• Like
Ap wwii (2)
Upcoming SlideShare
Loading in...5
×
Uploaded on

 

More in: Education
  • Full Name Full Name Comment goes here.
    Are you sure you want to
    Your message goes here
    Be the first to comment
    Be the first to like this
No Downloads

Views

Total Views
160
On Slideshare
0
From Embeds
0
Number of Embeds
0

Actions

Shares
Downloads
0
Comments
0
Likes
0

Embeds 0

No embeds

Report content

Flagged as inappropriate Flag as inappropriate
Flag as inappropriate

Select your reason for flagging this presentation as inappropriate.

Cancel
    No notes for slide

Transcript

  • 1. Ch. 20 The Early Battles The Fall of the Philippines Hours after the bombing of Pearl Harbor, the Japanese attacked the Philippines. As the Japanese advanced toward the southern part of the Philippines, US forces commanded by Douglas MacArthur retreated to the Bataan Peninsula.
  • 2. • Roosevelt ordered MacArthur to evacuate to Australia when it was certain that he and his men would be captured. • MacArthur’s promise : “I came through and I shall return”
  • 3. The defenders of Bataan surrendered and all 78,000 of them became Japanese P.O.W’s. Sick, exhausted, and starving they had to march to the prison camp—this became known as the Bataan Death March
  • 4. Bataan Death March • http://youtu.be/OPlfhVEw-7U
  • 5. The Doolittle Raids • Roosevelt was searching for a way to raise the morale of the American people. He thought bombing Tokyo would do it. But there were no planes available that could reach to Tokyo without stopping. B-52 bombers were decided upon because they could take off from an air craft carrier but they could not land on one. They would land in China instead.
  • 6. Doolittle’s autobiography: • The Japanese people had been told they were invulnerable ... An attack on the Japanese homeland would cause confusion in the minds of the Japanese people and sow doubt about the reliability of their leaders. There was a second, and equally important, psychological reason for this attack ... Americans badly needed a morale boost.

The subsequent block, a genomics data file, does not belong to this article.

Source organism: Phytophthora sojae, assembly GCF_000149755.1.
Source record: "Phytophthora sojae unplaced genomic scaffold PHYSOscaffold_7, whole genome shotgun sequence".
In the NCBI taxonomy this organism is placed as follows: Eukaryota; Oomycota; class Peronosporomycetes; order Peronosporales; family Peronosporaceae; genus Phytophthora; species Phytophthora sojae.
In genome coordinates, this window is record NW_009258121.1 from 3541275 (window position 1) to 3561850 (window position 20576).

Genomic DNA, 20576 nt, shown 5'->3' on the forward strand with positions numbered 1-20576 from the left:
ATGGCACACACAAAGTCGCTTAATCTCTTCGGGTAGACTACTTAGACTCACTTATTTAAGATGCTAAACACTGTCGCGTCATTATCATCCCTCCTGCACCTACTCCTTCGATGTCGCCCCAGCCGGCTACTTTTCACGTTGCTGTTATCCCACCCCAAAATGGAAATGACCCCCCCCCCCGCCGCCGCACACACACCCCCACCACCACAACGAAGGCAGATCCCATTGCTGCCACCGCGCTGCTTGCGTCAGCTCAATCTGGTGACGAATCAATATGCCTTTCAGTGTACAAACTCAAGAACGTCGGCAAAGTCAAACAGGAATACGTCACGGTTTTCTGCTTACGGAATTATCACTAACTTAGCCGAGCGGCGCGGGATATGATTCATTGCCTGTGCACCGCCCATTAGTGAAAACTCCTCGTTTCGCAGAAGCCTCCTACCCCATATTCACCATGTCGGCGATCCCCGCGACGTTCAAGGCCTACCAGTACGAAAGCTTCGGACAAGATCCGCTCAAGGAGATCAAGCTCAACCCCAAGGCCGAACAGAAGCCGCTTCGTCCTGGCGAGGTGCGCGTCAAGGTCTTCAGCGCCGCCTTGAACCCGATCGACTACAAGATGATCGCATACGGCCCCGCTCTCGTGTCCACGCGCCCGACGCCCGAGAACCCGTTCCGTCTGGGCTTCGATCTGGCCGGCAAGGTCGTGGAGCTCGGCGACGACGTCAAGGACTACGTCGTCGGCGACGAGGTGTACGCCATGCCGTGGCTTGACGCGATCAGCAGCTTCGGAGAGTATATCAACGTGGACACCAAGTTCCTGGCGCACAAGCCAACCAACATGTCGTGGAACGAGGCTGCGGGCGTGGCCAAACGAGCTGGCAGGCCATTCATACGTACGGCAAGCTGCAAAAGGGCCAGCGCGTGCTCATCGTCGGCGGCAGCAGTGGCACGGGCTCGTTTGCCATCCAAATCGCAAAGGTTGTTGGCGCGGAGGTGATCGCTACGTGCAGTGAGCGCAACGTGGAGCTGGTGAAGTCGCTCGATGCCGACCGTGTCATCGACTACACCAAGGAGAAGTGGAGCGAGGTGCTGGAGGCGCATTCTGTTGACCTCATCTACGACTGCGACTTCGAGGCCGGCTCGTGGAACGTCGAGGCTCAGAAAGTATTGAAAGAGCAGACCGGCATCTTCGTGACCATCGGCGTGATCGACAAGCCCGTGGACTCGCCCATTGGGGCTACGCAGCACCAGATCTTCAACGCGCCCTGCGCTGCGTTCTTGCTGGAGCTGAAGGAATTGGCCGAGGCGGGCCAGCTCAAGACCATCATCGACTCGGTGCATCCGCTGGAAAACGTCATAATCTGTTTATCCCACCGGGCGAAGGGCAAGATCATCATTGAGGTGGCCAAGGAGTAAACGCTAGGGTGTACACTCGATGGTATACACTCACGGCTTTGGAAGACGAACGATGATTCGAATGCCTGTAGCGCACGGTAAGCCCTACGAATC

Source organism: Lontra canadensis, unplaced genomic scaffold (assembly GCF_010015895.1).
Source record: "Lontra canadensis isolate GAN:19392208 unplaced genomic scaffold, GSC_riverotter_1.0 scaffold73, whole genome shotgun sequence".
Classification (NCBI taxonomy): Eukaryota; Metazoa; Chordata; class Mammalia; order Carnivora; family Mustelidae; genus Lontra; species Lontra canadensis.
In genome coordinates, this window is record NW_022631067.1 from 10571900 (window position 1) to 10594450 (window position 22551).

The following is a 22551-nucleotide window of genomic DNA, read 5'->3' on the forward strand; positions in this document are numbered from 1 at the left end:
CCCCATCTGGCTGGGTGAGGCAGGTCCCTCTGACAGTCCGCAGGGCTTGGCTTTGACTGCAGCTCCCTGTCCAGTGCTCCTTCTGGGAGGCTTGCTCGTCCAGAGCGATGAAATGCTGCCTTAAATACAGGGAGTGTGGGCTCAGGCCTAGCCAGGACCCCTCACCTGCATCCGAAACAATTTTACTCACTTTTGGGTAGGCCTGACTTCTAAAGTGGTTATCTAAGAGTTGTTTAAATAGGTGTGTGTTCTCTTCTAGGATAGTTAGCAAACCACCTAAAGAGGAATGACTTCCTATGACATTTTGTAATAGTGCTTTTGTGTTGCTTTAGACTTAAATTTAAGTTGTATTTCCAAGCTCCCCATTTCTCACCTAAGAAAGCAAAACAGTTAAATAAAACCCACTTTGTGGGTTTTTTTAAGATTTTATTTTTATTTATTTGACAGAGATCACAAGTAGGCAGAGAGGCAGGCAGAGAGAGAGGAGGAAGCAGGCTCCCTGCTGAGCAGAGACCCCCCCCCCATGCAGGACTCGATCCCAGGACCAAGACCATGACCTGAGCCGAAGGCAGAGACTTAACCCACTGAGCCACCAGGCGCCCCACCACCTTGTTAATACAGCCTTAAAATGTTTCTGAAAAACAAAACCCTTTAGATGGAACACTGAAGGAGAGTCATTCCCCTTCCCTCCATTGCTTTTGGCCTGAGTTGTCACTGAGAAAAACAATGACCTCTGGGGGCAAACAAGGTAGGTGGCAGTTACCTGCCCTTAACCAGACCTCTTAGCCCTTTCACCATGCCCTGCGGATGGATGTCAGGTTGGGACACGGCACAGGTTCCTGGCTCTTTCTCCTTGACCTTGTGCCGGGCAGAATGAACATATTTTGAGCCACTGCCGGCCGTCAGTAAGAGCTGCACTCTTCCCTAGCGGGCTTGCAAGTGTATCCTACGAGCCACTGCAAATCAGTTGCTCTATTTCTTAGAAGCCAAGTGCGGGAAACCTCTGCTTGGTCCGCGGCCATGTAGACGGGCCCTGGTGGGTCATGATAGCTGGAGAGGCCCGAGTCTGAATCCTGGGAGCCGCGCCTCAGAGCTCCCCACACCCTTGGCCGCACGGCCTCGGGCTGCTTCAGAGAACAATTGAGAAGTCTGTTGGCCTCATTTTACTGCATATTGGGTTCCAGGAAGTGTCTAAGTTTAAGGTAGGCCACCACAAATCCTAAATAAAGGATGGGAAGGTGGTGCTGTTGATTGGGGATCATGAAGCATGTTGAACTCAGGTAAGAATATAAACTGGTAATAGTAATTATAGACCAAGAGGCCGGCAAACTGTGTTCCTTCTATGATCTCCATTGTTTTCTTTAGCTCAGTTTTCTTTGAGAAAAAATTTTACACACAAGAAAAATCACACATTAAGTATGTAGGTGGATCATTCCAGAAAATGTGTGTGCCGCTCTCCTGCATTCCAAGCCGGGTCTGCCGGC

• 7. • The Doolittle raids were very successful—not that they did much damage, but it shocked the Japanese. The bombs could have killed the emperor. • Fifteen of the aircraft reached China, and the other one landed in the Soviet Union. All but three of the crew survived, but all the aircraft were lost. Eight crewmen were captured by the Japanese Army in China; three of these were executed • http://youtu.be/yHnwxRfzR2A
  • 8. Midway • The Commander of the Japanese naval forces was Admiral Yamamoto. He decided the planes came from Midway Island. So he decided to capture Midway Island. • Only six months after Japan's attack on Pearl Harbor, and one month after the Battle of the Coral Sea, the United States Navy (USN), under Admiral Chester W. Nimitz commanded the operation • The Battle of Midway was a turning point in the war. • The Japanese would never advance after losing that battle –they were on the defense and now the Allies were on the offense.
  • 9. Turning Back the German Army
  • 10. Turning Back the German Army • Joseph Stalin wanted the US to send troops to the Eastern front—to help him fight off the Germans. • Stalingrad: Hitler was convinced that the only way to defeat the Soviet Union was to destroy the city of Stalingrad— SU’s important strategic city. • Epic battle—both sides were ordered to fight to last man. In the end the Soviets were victorious in pushing back the Germans. • The Battle of Stalingrad was a turning point in the war—Germany on the Eastern front was now on the defense never to advance again.
  • 11. Northern African and Southern Europe • Roosevelt wanted to get the US forces into the war right away but Churchill was cautious. Instead he persuaded Roosevelt to send troops into the soft underbelly of Europe and North Africa. The Allied forces with the help of American soldiers had many victories—the Axis forces were now on the defense.
  • 12. Strategic Bombing • Both England and the US bombed important cities of Germany—destroying the railroad system, bridges and factories.
  • 13. Turning Back the German Army
  • 14. Teheran Conference 1943 • They agreed that the British and Americans would begin their drive to liberate France in the spring of 1944 and that the Soviets would invade Germany and eventually join the war against Japan.
  • 15. Turning Back the German Army
  • 16. D-Day • With the Germans retreating on the East and the South it was now time for the Allies to invade the North. • To get the majority of the Allies forces on the continent of Europe the decision was made to enter thru France. • In June of 44, Southern England became a massive army camp of over 3 million troops
  • 17. • Eisenhower was in charge of the biggest amphibious invasion in history: retake Europe from the Germans—Liberate Europe. • Every material factor of war was made and shipped—everything from bullets to medical supplies to blood to artificial limps to eyeballs in 5 colors. • American soldiers could draw on 4 tons of supplies to Japans 2 pounds—no country had ever produced as much as we did